Continuing our conversation about portfolio feedback, I wanted to tell again the story of my art-school friend Christopher Bailey. (Note that if you Google the name, you'll get the wrong guy. Several of them.) Chris is a painter, a free spirit who for several years was a "squatter" (it's a long story, but that's more or less what it amounted to) on the top floor of a Brooklyn warehouse, and who, when last heard from, was living in the Carolinas in a barn with one wall missing.
Chris is an all-around multitalented guy who probably has too many abilities for his own good—he tended to be mercurial, skipping from one activity to the next (furniture building, organic gardening). And he definitely "thinks different"—it took me a long time, for instance, to realize that he sometimes associated the sounds of words rather than their meaning, which could make conversations veer wildly from their conventional tracks! For a time, at least, he turned his attention to photography.
To deal with editing and review he'd make tiny proof prints, about 2x3" or even smaller, on fiber paper, usually with torn rather than cut edges—and he'd make them by the hundreds, if not the thousands. So then he got the idea of making little matchbox mini portfolio boxes for the tiny proof prints. Each box was custom-made, and many were little works of art in themselves, covered with exotic or found materials. Some if not most of them were open on two sides so the stack of little prints could be removed just by pushing them in on one side and grabbing them from the other side, like a matchbox.
So here's the point of this story: because the portfolios were so tiny, Chris could carry them with him all the time. So he would show them to people constantly—other artists, people in the industry, movers and shakers of various kinds at parties, bars, openings, wherever. I remember one time he met a female art director in a bar and after talking for a while, she said, "Bring your portfolio around some time—I'd love to see it." Chris reached into his coat and five seconds later she was looking through his portfolio, right there at the bar.
And he was keenly attuned to peoples' reactions as they looked at the work. He'd remove the pictures people tended to not like, and keep the ones they responded positively to. Sometimes the consensus choices were real surprises to him. So, over time, he gradually built up a portfolio that was based on real-world feedback from real people, one that was reality-tested again and again.
It's been long enough now so that I no longer remember all the pictures in his "best loved" portfolio, or the exact sequence of the pictures, but I do remember that it was an absolutely stunning set of pictures. The pictures were unconventional, subversive, elliptical. It has nagged at my memory all these years, as a set of work that really should be documented, commemorated, honored, and put into final form as a book. It's probably too late now—Chris might still have some of those negatives, but somehow I doubt it. He's an artist; no doubt he's moved on.
Christopher Bailey had many of those little mini-portfolios, but the one that contained all the "most popular" pictures—based on all that feedback—I remember as one of the best bodies of photographic work I've seen in my life, published or unpublished, known or unknown.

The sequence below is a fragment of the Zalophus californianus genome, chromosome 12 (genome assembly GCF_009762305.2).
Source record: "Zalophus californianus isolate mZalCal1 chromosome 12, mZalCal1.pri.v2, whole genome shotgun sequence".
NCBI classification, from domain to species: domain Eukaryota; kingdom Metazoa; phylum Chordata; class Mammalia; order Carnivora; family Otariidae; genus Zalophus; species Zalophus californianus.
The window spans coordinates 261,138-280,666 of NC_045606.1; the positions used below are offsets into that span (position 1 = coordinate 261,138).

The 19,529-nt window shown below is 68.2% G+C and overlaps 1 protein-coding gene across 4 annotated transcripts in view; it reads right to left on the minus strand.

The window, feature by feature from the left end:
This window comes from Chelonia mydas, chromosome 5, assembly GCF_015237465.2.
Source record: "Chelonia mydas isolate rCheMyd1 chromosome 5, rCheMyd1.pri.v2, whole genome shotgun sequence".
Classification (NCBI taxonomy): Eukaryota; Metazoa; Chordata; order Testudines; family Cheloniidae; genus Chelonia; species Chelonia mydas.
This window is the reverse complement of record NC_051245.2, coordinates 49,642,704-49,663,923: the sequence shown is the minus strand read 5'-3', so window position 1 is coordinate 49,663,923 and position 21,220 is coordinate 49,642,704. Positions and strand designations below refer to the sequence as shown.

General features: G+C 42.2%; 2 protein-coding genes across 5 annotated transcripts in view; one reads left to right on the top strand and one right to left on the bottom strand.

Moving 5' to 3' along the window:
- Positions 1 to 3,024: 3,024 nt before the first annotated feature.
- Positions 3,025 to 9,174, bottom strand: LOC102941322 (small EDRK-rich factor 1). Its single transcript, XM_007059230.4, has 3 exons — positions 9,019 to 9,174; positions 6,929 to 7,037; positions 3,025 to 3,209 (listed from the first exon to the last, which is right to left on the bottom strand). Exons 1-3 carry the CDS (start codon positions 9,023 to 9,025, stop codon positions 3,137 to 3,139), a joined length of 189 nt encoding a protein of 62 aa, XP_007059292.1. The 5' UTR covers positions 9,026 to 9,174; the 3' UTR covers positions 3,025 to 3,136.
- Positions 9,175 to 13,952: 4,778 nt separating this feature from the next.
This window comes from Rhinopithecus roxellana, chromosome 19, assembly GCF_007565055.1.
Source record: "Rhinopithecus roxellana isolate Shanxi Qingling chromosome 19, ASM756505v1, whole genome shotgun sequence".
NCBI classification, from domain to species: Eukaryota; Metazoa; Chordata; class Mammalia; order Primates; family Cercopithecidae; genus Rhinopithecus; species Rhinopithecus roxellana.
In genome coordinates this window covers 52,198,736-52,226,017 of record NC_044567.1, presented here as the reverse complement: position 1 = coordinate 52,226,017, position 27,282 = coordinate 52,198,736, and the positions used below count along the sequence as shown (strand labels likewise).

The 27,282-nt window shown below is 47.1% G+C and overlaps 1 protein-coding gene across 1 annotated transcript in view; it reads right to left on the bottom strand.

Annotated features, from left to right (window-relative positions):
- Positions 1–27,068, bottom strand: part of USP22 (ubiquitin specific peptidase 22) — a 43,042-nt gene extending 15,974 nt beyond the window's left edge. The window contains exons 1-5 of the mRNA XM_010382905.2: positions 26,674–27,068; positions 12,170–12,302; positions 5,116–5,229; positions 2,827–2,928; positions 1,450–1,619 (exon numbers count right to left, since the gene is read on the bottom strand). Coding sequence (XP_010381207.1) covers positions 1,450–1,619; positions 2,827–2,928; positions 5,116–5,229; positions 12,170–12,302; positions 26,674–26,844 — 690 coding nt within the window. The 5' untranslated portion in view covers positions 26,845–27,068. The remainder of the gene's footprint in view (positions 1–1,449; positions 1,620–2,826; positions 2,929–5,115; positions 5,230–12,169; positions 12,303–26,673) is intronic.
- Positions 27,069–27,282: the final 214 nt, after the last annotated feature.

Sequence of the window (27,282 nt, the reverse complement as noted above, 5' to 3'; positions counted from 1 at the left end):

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Original contents copyright 2011 by Michael C. Johnston and/or the bylined author. All Rights Reserved.
Featured Comment by SHJ: "Hi Mike, I still remember the time in my apartment in Manhattan when Chris pulled out his miniature portfolio. The pictures were amazing and his technique for maximizing appeal was something I recounted to photographers for years. Of course the other thing that stuck in my mind was the reaction the guy got from women on the street. He could charm anybody. A quirky and compelling character! Glad you are feeling better...."
Featured [partial] Comment by robert e: "I remember you mentioning your friend's mini-portfolio a long time ago, almost in passing, in a thread about editing. At around the same time, I noticed that one or two days a week, the local Ritz Camera offered 3x5 prints from files for seven cents apiece.
"Getting those prints to come out right turned out to be kind of a pain, but that's another story. I eventually ended up with a 'deck' of 52 that I packed in an index card case, and my friends and I had a lot of fun spreading them out on a table top at a local bar and shuffling through them to find the 20 or so that were good enough for a 'real' portfolio.
"The benefit, of course, was instant, intimate and interactive feedback; but I found another important benefit, too—editing is quite enjoyable as a social activity. And seeing as how the goal was to make and show prints, it made a lot of sense to be looking at prints, however small, rather than projected or backlit images.
"So it is now a tradition, and almost part of the process: when I need some feedback in a hurry, I'll have some small prints made, and I and one or more trusted pairs of eyes will spread out the prints and shuffle them around and discuss them over a round of drinks or a meal. More often than not, we'll attract some welcome attention and the feedback pool will grow.
"Thank you again, Mike, for the great advice. It's nice to know the name of the artist who came up with this, too. I'm going to try even smaller prints next time."